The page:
Let’s Really Vote for President
To: Future presidential voters
520 Chestnut St.
Philadelphia, PA 19106
Dear future presidential voters:
The election for president of the United States is Dec. 14. You can’t vote. Electors in the Electoral College choose our president, not us. The Electoral College is neither electoral nor collegiate. Five times, the winner of the popular vote has failed to be elected president. Elected, you say, by whom? Well, of course, the Electoral College. Ever meet a presidential elector? They are less known than your average watershed conservation district commissioner, who at least is actually elected. Not so the people who actually do vote for president. Electoral College electors are selected by candidate campaigns and nominated by political parties. But at least, you say, they vote as their states voted. Well, actually not. No federal law, nor the law in 17 states, requires electors to vote for the winner (or loser) in their state. In 2016, for example, four electors from the state of Washington voted against their state’s winner; one voted for Faith Spotted Eagle.
In 2016, Donald Trump won with a 77,000-vote plurality across three states (Wisconsin, Michigan, and Pennsylvania). It is mathematically possible today for a candidate to win the presidency with less than 22 percent of the popular vote. Wyoming voters have four times the power of a voter in California. Worse, if the Electoral College votes do not result in a declared winner (announced in Congress on Jan. 6), the selection of president goes to the House of Representatives, with each state getting one vote. The House has actually picked three presidents. According to an analysis by The Washington Post, if an election goes to the House today, a candidate could become president with 16 percent of the popular vote.
The Electoral College is not a carefully thought-out system crafted by deity-inspired Founding Fathers. Rather, it was a political compromise crafted by James Madison to bridge the gap between those who favored direct election and those who wanted Congress to elect.
The “winner take all” system used by the Electoral College means that millions of voters (Trump voters in California, for example) have no voice, and no incentive, to vote for president. Defenders of the Electoral College claim that small states receive presidential candidate attention that would not exist if a direct election system were used; candidates would only visit large urban centers and large states to run up their vote totals. Yet under our current Electoral College system, an analysis of the 2016 election shows that 94 percent of general election campaign stops were concentrated in just 12 states.
Campaigns are not just general election phenomena. Every four years, pundits and editorial writers bemoan the influence of states like Iowa and New Hampshire (and, in 2020, South Carolina) on our presidential election process. This influence is not the result of the 1789-crafted Electoral College compromise; it is the result of (1) party rules and (2) media coverage. Neither of these two factors will be changed by a change in the Electoral College.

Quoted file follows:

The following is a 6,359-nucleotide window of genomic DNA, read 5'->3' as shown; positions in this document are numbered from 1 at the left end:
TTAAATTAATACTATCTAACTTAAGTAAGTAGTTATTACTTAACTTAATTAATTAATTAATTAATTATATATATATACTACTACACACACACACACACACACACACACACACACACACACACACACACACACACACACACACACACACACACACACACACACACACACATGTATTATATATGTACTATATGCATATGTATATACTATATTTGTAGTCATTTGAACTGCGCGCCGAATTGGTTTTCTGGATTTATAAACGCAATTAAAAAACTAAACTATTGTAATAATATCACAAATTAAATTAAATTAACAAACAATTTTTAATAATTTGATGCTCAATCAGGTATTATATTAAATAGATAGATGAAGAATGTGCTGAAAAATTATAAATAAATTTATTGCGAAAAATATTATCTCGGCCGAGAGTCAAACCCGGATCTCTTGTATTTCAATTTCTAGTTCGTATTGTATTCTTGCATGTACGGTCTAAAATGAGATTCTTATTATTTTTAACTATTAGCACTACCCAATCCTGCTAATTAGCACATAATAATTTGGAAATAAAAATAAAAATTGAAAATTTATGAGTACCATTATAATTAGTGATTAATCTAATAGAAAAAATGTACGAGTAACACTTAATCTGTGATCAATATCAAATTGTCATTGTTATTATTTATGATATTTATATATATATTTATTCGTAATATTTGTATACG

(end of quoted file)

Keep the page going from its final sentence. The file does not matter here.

Unlike 1789, media is now ubiquitous and social. Voters are influenceable without physical campaign visits. When every vote counts, all media focus (even by Russians) will be on all voters. We are not a country today defined by state residence or the difficulty of travel. We are as mobile as our phones, and as reachable.
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The Founding Fathers had little faith in direct democracy; only the House was elected directly (because taxes are collected directly). The Supreme Court was nominated by an Electoral College-chosen president, confirmed by the Senate (senators were elected by state legislatures until 1912), and never required to face voters because they were appointed for life. The Founding Fathers believed the “wise” Electoral College electors would reject any candidate who was unfit. How has that worked out?
No, the time is now for all of our votes to count. Several ways to accomplish this have been proposed, including the National Popular Vote Interstate Compact, adopted by 15 states and the District of Columbia. Under the compact, each state pledges its Electoral College votes to the winner of the national election. Adopting the compact would avoid having to go through the cumbersome process of amending the Constitution.
We have faced amending the Constitution before on other sobering issues. If we can amend the Constitution to abolish Prohibition, surely we can amend it to be rid of this 1789 hangover. Abolish the Electoral College. The time is now for all of our votes to count.
Vance K. Opperman
Anxious to vote for president
Vance K. Opperman
is owner and CEO of MSP
Communications, which publishes
Twin Cities Business.